(No. 7-A.'8 of 6th September, 1933, the Resident in conversation re-affirmed his
conviction that the efficiency of his military patrols prohibits the export of slaves
from the Eritrean coast. These patrols are stated to be employed mainly on the
Abyssinian frontier, and their function from an anti-slavery aspect is therefore
the prevention of the entry of slave caravans into Eritrean territory. Doubtless
all innocent traffic follows well-defined routes through the mountains of the
interior, which may be adequately watched, but to regard the frontier as being
closed effectively to small gangs engaged on this or any other illegitimate trade
appears optimistic when the total military force is but 130 strong.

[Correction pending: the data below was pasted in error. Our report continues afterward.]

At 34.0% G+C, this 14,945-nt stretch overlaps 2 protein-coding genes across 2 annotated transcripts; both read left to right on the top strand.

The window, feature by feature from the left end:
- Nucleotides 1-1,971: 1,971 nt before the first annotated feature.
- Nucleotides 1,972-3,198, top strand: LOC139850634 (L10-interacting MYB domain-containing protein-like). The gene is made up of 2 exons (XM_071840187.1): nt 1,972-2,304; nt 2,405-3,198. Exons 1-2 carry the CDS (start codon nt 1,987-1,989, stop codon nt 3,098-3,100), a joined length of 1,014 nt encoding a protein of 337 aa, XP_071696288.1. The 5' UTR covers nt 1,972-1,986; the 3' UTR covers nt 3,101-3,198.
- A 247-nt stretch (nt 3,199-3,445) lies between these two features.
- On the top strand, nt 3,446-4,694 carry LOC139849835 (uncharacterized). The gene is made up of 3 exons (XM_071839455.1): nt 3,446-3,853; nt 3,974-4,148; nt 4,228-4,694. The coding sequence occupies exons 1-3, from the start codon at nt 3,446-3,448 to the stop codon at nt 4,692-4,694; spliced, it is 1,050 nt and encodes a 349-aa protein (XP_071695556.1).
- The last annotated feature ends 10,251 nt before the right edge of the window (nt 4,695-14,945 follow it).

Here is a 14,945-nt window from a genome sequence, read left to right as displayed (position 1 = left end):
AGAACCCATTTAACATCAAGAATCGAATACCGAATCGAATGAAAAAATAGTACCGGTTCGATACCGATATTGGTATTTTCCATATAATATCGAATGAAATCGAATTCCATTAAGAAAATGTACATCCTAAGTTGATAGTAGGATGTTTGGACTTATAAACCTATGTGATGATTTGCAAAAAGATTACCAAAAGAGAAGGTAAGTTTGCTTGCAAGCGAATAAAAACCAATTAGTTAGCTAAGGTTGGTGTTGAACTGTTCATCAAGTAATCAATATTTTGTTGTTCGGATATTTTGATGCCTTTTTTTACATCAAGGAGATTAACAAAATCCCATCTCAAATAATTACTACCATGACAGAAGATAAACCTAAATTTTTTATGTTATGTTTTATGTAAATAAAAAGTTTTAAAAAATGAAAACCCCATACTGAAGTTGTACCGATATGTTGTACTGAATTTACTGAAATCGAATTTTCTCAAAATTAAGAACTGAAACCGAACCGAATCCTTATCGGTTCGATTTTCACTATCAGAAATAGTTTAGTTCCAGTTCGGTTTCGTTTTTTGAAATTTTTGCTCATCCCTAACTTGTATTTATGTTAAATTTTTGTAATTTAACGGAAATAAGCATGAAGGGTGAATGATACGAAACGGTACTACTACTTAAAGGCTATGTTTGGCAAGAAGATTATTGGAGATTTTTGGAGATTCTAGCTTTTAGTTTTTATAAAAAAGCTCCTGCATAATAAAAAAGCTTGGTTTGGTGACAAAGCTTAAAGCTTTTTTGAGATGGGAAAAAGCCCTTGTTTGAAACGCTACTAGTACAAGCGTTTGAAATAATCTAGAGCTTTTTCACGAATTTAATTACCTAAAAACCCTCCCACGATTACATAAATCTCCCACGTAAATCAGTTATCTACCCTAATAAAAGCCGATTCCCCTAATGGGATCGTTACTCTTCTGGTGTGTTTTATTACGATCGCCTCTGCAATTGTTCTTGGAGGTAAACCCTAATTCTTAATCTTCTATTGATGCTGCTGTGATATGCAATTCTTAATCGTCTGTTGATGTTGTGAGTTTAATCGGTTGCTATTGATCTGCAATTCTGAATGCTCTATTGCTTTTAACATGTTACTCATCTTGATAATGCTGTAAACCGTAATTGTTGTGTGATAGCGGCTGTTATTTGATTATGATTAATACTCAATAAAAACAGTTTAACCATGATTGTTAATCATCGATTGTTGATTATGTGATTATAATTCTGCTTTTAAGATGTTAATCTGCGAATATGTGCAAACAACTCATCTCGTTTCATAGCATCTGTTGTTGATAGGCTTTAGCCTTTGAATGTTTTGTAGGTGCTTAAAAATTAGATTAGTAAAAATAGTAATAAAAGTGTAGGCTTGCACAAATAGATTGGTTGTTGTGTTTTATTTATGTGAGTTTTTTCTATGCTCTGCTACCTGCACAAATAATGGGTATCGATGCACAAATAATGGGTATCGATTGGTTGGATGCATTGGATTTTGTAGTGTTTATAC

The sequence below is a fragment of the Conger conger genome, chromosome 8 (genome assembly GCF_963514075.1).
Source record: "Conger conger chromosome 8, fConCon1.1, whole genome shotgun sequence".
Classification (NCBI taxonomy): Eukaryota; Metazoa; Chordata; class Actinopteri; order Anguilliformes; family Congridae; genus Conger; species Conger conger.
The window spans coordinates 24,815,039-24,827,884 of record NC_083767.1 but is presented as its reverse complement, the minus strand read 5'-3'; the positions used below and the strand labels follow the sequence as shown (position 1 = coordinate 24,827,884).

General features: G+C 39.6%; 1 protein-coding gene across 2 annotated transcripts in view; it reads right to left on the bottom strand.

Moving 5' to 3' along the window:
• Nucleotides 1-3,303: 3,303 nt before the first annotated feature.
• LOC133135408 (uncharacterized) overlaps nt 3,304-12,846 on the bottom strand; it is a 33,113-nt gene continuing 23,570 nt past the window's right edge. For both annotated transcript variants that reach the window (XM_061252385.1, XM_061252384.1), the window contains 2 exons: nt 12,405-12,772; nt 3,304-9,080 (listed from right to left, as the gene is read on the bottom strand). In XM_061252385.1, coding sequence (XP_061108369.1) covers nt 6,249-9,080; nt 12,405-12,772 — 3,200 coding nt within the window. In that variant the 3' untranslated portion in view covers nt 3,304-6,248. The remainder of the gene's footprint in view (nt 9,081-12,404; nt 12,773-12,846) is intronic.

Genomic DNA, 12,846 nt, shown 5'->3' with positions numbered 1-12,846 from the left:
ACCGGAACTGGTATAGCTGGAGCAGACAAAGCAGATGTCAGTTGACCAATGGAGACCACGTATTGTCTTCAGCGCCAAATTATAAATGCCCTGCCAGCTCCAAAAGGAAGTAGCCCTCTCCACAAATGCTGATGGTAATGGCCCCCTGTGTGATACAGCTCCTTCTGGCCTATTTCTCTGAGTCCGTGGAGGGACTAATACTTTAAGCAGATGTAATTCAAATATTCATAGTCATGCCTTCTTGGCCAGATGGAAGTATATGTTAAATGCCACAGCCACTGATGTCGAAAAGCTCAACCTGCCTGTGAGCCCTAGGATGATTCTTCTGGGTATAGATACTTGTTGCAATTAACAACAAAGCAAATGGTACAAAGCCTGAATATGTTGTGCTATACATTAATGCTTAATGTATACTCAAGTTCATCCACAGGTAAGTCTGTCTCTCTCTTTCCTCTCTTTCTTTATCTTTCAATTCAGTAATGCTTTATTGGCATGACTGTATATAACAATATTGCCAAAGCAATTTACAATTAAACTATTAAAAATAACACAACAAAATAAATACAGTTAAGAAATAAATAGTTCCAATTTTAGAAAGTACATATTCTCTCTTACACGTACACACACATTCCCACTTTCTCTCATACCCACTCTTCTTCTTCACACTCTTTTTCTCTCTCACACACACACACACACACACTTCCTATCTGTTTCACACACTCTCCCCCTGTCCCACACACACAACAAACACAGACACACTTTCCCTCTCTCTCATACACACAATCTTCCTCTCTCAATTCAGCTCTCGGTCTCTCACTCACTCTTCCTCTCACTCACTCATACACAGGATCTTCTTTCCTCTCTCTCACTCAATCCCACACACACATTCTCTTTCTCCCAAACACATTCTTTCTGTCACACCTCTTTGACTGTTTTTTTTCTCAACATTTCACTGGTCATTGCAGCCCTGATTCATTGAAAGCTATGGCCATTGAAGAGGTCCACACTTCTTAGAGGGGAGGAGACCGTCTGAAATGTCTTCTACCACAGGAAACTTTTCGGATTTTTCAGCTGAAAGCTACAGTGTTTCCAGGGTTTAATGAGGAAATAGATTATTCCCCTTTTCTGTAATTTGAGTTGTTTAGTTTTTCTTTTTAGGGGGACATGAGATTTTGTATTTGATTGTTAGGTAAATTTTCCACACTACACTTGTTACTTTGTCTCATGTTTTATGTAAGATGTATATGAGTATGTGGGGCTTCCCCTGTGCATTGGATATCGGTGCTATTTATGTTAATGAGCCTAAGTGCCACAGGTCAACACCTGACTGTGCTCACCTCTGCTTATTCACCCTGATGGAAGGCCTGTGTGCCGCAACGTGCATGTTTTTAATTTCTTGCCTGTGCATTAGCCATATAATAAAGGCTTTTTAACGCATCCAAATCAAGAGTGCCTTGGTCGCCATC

Italian posts in the Red Sea.
9 . The Italian posts on Jebul Zukur and Great Hanish were referred to in
casual conversation by the Resident, under whose orders they are maintained.
He stated—as has been said before—that their function is to “ protect ” the
fishing boats working there, as the area falls within the limits of a fishing con
cession, covering most of the Eritrean coast, which has been granted to an Italian
10 . By what stretch of imagination the Hanish Group can properly be con
sidered to lie within Italian jurisdiction and against whom protection is required
are points upon which comment is superfluous. As, however, Doctor Oaraccioli
appeared somewhat ill at ease on this topic, and the facts having already been
fully reported, the matter was not pressed to the point of posing such embarras